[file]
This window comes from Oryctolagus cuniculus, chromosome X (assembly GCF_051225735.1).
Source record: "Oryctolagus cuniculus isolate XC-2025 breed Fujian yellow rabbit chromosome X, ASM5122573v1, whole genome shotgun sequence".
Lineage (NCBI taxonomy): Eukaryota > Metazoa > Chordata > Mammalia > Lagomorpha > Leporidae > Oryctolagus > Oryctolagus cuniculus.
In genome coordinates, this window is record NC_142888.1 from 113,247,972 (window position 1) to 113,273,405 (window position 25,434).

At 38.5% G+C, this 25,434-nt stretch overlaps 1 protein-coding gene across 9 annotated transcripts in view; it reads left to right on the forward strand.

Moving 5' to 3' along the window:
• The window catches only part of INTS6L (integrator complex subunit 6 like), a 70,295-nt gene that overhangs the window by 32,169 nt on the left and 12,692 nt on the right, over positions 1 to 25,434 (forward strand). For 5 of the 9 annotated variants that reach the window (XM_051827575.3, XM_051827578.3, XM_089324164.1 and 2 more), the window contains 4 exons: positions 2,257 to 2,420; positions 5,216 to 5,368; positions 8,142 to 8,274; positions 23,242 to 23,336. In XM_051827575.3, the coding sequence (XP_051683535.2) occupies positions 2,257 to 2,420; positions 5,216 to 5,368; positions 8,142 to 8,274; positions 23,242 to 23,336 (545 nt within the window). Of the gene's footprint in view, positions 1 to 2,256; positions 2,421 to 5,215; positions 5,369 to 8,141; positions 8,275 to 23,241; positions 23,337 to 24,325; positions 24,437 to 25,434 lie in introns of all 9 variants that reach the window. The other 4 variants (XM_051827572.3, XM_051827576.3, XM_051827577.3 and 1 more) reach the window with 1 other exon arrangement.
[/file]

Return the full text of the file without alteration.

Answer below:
This window comes from Oryctolagus cuniculus, chromosome X (assembly GCF_051225735.1).
Source record: "Oryctolagus cuniculus isolate XC-2025 breed Fujian yellow rabbit chromosome X, ASM5122573v1, whole genome shotgun sequence".
Lineage (NCBI taxonomy): Eukaryota > Metazoa > Chordata > Mammalia > Lagomorpha > Leporidae > Oryctolagus > Oryctolagus cuniculus.
In genome coordinates, this window is record NC_142888.1 from 113,247,972 (window position 1) to 113,273,405 (window position 25,434).

At 38.5% G+C, this 25,434-nt stretch overlaps 1 protein-coding gene across 9 annotated transcripts in view; it reads left to right on the forward strand.

Moving 5' to 3' along the window:
• The window catches only part of INTS6L (integrator complex subunit 6 like), a 70,295-nt gene that overhangs the window by 32,169 nt on the left and 12,692 nt on the right, over positions 1 to 25,434 (forward strand). For 5 of the 9 annotated variants that reach the window (XM_051827575.3, XM_051827578.3, XM_089324164.1 and 2 more), the window contains 4 exons: positions 2,257 to 2,420; positions 5,216 to 5,368; positions 8,142 to 8,274; positions 23,242 to 23,336. In XM_051827575.3, the coding sequence (XP_051683535.2) occupies positions 2,257 to 2,420; positions 5,216 to 5,368; positions 8,142 to 8,274; positions 23,242 to 23,336 (545 nt within the window). Of the gene's footprint in view, positions 1 to 2,256; positions 2,421 to 5,215; positions 5,369 to 8,141; positions 8,275 to 23,241; positions 23,337 to 24,325; positions 24,437 to 25,434 lie in introns of all 9 variants that reach the window. The other 4 variants (XM_051827572.3, XM_051827576.3, XM_051827577.3 and 1 more) reach the window with 1 other exon arrangement.